SIIt is astonishing that nearly 70 years after World War II there are still little known stories of that conflict and its aftermath still to be told. The Nazi’s pillaging of Europe and the long lasting effects of the most destructive war in Europe’s history has many angles and generations that followed the “Greatest Generation” are still very much interested in this recent history that shaped the world in which we live . One under-told story of the war is the effect the Nazi’s alliance with Italy and occupation of other countries had on the world’s collective cultural heritage.

Perhaps nowhere on earth are there more treasures of art than in Florence, and Hitler had his eye on this rich booty. How hundreds of priceless artworks were moved from, hidden, and ultimately repatriated to Florence is a fascinating story and the subject of the wonderful new book Saving Italy: The Race to Rescue a Nation’s Treasures from the Nazis by Robert M. Edsel.

About Saving Italy: The Race to Rescue a Nation’s Treasures from the Nazis by Robert M. Edsel: “When Hitler’s armies occupied Italy in 1943, they also seized control of mankind’s greatest cultural treasures. As they had done throughout Europe, the Nazis could now plunder the masterpieces of the Renaissance, the treasures of the Vatican, and the antiquities of the Roman Empire. On the eve of the Allied invasion, General Dwight Eisenhower empowered a new kind of soldier to protect these historic riches. In May 1944 two unlikely American heroes—artist Deane Keller and scholar Fred Hartt—embarked from Naples on the treasure hunt of a lifetime, tracking billions of dollars of missing art, including works by Michelangelo, Donatello, Titian, Caravaggio, and Botticelli. With the German army retreating up the Italian peninsula, orders came from the highest levels of the Nazi government to transport truckloads of art north across the border into the Reich. Standing in the way was General Karl Wolff, a top-level Nazi officer. As German forces blew up the magnificent bridges of Florence, General Wolff commandeered the great collections of the Uffizi Gallery and Pitti Palace, later risking his life to negotiate a secret Nazi surrender with American spymaster Allen Dulles.”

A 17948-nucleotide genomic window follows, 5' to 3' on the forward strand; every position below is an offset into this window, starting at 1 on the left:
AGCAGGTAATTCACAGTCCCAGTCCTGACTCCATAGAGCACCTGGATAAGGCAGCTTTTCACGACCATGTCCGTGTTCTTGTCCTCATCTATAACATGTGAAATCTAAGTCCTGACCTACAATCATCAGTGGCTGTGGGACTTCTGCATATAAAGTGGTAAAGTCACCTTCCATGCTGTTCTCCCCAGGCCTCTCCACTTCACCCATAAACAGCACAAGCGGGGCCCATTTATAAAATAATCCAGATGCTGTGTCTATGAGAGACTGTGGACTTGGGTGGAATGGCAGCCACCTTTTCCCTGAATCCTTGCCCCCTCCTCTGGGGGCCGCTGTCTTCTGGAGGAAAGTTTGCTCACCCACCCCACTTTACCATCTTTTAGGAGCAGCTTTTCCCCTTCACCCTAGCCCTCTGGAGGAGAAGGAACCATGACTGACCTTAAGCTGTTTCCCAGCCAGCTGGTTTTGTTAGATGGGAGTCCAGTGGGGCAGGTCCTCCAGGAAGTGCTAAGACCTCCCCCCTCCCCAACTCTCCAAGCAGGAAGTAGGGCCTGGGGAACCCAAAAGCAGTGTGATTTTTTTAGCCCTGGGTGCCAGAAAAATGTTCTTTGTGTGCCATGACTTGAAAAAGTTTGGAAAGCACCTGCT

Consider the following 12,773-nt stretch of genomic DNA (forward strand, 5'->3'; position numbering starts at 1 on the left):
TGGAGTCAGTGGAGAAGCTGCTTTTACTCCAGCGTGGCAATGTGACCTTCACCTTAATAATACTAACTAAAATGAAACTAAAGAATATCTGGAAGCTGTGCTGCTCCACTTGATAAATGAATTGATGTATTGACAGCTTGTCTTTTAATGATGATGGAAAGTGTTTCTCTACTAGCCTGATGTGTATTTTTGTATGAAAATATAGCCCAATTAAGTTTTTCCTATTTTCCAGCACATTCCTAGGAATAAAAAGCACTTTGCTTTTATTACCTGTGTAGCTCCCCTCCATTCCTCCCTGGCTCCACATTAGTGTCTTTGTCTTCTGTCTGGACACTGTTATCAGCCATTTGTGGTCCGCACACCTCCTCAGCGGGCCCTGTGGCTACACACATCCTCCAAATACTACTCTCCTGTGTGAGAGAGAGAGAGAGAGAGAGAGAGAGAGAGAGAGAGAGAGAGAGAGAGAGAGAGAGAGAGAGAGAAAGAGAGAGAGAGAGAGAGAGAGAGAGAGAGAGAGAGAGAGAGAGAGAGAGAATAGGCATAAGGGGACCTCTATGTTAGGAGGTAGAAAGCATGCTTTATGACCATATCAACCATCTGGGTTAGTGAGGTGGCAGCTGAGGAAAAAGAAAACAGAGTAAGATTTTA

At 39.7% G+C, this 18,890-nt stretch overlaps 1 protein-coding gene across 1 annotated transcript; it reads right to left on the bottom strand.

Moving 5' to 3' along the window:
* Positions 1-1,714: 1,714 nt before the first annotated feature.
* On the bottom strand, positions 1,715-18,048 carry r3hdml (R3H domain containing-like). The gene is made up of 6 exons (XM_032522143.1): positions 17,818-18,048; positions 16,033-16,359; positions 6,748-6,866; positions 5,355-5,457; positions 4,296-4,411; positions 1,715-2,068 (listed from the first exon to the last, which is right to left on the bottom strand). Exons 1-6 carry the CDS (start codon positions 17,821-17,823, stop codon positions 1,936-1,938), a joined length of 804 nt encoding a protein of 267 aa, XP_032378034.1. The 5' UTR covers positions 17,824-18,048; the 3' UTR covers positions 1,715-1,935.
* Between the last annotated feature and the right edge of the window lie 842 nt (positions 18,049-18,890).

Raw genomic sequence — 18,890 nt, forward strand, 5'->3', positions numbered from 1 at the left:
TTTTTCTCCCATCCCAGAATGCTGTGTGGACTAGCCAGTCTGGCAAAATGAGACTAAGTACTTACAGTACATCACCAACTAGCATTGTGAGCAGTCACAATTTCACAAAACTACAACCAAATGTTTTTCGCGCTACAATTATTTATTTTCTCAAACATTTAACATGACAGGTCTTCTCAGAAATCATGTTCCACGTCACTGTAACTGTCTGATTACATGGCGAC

This book brings together so many interesting streams of history. It is the story of the effect of the war on great works of art, and it is the story of the amazing people who dedicated their lives to saving the treasures of mankind. Truly a story the needs to be told and shared and Mr. Edsel has given us a well-researched and document account of this great effort.

Sadly, war has caused the loss of many great pieces of world heritage over the years, from frescoes and paintings to buildings and other grand creations. It continues today in places like Syria, where ancient treasures and sites are being lost daily. Saving Italy: The Race to Rescue a Nation’s Treasures from the Nazis is a history lesson from which we could stand to learn.

Saving Italy: The Race to Rescue a Nation’s Treasures from the Nazis by Robert M. Edsel is available from Amazon and other fine booksellers.